Well, my Dear, it is getting late and I’m tired so I’ll close for tonight hoping there will be mail tomorrow.

I’m just yours for the ages of the

Ages and the love of Christ Jesus,


P.S. Chaplain Holt just gave me four little pictures which he took, they’re small but I’m sure you will be glad to have them. Two of them are not so clear but you can make them out.

May 7, 1945

Okinawa Shima – Ryukyu Islands

7 May 1945

My Beloved Darling Sweetheart:

Right now it is raining on our little black out tent. It started to rain about 4 o’clock this afternoon. Fortunately, I have a good shelter for the night. This morning I spent some time studying and then wrote a letter to the wife of a soldier. I also took the time to write a v-mail letter to Dolores. I also took care of some official letters. At about 11 o’clock I left for the front to visit one of my outfits. I stayed up there for about two hours, then I came back and visited those who have been injured the last few days. If men have anything more than minor wounds, they are immediately evacuated to the rear areas, some of them are taken right back to the States. As a result, it is hard to be able to see some of the men who are injured because they leave here so soon. There are so many other things to do, that about the best way to see the men at all is to stay in the aid station right behind the front lines.

Some of the rough terrain on Okinawa. From Sarah Reed’s scrapbook. April 1945.

While up there I found a soldier who is very much broken up over something that happened. I talked to him for about 20 minutes and I also had prayer with him in a foxhole. He seemed to feel much relieved and thanked me for helping him. This evening we had our evening vespers service and we had a very fine discussion. Dear, I hardly know how to say it, but the more I study the Bible and the more I lead discussions the more I think I would like to be a teacher. I may not be good enough to be a teacher in a seminary or college, but in our next church I want to have several different kinds of classes that will mean better trained Christians. Personally, I think well planned and taught classes will do much to develop real Christian leaders and will undoubtedly lead to some consecrating their lives to full-time service.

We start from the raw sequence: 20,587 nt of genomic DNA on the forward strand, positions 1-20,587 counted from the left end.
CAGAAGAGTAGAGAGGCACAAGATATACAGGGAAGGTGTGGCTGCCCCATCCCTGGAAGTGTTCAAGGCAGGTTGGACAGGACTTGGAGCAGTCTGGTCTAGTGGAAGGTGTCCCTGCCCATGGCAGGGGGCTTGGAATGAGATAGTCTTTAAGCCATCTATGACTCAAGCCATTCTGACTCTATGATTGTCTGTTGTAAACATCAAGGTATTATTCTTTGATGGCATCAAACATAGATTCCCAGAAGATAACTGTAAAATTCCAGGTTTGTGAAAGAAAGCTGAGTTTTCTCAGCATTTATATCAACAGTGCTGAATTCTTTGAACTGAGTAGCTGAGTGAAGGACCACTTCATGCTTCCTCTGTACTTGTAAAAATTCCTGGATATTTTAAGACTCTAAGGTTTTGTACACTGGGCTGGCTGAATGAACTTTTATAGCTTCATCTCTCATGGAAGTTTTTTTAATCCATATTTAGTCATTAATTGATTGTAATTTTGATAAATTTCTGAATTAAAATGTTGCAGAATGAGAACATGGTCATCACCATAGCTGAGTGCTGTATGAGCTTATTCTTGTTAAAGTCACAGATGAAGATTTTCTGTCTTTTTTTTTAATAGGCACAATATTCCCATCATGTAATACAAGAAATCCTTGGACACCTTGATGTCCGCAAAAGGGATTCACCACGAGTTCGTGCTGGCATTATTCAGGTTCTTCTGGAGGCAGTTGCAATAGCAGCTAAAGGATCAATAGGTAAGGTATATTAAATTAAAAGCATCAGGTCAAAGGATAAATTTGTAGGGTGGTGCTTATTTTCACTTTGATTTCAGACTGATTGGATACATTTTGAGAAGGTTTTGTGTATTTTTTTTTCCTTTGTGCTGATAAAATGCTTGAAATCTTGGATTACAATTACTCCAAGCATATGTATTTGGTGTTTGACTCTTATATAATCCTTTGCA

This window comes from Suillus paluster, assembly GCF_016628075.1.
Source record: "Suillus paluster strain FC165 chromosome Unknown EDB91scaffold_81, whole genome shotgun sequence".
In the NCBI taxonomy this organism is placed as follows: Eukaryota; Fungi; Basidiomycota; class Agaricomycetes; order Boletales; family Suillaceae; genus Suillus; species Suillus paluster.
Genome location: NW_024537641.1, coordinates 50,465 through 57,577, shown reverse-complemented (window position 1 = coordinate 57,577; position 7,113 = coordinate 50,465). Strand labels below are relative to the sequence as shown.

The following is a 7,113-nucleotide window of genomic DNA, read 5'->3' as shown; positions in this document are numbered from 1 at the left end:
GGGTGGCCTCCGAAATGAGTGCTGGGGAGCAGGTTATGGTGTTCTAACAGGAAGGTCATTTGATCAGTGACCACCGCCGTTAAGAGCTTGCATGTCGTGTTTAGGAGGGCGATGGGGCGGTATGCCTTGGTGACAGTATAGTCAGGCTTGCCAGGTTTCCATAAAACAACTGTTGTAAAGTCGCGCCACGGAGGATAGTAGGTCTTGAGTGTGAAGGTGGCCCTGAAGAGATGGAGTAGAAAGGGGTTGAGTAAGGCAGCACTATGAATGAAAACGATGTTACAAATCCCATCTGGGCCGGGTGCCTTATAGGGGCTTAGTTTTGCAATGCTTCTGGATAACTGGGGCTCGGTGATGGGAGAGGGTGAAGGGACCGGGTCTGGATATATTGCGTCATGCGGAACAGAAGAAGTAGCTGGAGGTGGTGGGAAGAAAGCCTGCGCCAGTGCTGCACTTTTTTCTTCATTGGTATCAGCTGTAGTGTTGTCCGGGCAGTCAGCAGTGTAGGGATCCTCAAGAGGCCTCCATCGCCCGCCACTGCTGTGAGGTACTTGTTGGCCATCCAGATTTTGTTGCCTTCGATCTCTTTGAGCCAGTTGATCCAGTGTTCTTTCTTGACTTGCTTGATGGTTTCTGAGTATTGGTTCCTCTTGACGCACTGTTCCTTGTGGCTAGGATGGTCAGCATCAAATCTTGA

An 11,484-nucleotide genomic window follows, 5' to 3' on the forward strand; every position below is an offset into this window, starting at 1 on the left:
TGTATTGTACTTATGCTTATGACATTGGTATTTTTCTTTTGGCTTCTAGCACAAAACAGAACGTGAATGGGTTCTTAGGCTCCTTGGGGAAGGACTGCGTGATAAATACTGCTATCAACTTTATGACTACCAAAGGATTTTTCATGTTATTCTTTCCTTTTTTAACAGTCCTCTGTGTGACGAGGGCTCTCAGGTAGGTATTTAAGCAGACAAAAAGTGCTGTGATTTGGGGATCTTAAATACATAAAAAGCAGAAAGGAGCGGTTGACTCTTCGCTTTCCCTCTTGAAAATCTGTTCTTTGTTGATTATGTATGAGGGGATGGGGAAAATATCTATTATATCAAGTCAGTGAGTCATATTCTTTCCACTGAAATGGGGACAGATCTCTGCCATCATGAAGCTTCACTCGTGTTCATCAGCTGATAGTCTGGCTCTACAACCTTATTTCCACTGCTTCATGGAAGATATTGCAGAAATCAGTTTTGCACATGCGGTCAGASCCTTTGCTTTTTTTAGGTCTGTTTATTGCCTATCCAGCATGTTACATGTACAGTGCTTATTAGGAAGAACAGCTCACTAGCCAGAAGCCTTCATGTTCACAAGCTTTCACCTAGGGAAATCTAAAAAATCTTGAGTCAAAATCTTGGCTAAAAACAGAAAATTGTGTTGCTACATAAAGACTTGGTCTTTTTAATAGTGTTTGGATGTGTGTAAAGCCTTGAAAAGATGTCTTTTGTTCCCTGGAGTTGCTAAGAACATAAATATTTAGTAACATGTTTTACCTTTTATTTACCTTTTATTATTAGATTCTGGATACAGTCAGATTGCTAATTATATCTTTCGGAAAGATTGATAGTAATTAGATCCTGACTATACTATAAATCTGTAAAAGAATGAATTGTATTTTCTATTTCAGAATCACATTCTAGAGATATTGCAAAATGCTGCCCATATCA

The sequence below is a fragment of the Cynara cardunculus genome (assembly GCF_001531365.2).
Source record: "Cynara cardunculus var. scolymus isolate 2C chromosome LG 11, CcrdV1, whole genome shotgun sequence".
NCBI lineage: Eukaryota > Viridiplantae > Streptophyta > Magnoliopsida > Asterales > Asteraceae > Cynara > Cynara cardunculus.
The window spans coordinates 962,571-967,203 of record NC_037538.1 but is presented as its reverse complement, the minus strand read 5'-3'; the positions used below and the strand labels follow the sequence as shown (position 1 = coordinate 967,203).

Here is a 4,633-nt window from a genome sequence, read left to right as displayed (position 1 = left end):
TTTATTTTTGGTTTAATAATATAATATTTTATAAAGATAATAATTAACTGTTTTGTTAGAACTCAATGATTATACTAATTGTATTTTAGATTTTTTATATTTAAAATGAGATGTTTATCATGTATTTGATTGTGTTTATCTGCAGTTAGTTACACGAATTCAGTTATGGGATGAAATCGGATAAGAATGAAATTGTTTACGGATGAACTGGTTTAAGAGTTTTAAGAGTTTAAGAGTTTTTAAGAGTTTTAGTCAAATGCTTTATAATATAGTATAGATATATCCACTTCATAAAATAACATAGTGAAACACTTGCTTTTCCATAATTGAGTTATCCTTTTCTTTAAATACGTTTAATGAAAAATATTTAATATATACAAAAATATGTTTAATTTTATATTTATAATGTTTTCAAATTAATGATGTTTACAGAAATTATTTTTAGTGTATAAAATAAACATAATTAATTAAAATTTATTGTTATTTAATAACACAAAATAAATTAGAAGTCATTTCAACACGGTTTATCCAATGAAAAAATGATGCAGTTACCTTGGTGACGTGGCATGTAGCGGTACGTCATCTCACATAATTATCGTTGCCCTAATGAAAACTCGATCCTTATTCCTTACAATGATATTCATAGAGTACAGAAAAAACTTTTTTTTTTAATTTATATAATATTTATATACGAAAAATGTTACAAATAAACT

My Dear, there are many things I would like to talk to you about. Every day I feel a greater challenge to the work that is before us together. Letters are so inadequate when it comes to trying to discuss things or tell of the things nearest to our hearts. From all the wonderful experience and training you have had you will be able to help me in many ways. I feel confident that you will be able to teach me many new things. Darling, I only wish you could realize how much you mean to me and how much it means to have a fine Christian wife whose life is wholly yielded to Christ. And the most beautiful and blessed thing to me is the fact that we are one now and forever in Christ Jesus.

Of course you already know there wasn’t any mail today or I would have mentioned it long before this. I had so hoped that there would be some. It is always a brighter day, no matter how stormy or miserable, if I have mail from you, Dear. This evening I’m going to start with your letter of April 18th. Darling, it meant a lot to me to know how many are praying for me. If you could see some of the places I have been you would understand what I mean. I covet their prayer for to be an effective servant of the Lord out here, you need strength and power other than your own.

Dear, I got a kick out of your description of Dr. Stiansen’s haircut. Long shall I remember him, he is so very different and I love everything about him. He is indeed a wonderful Christian. I’m glad to know you have had the privilege of having Rev. Turnbull for your teacher. Knowing him as I do, I know he is a fine Christian gentleman and a real leader.

It is nice to know that your graduating class decided to give the new pulpit for the chapel. I think that is a very lovely gift. That was certainly nice of Antie Skaggs to want to give us some of her antique furniture. Be sure to give her my love and tell her it means everything to know she is praying for our work out here.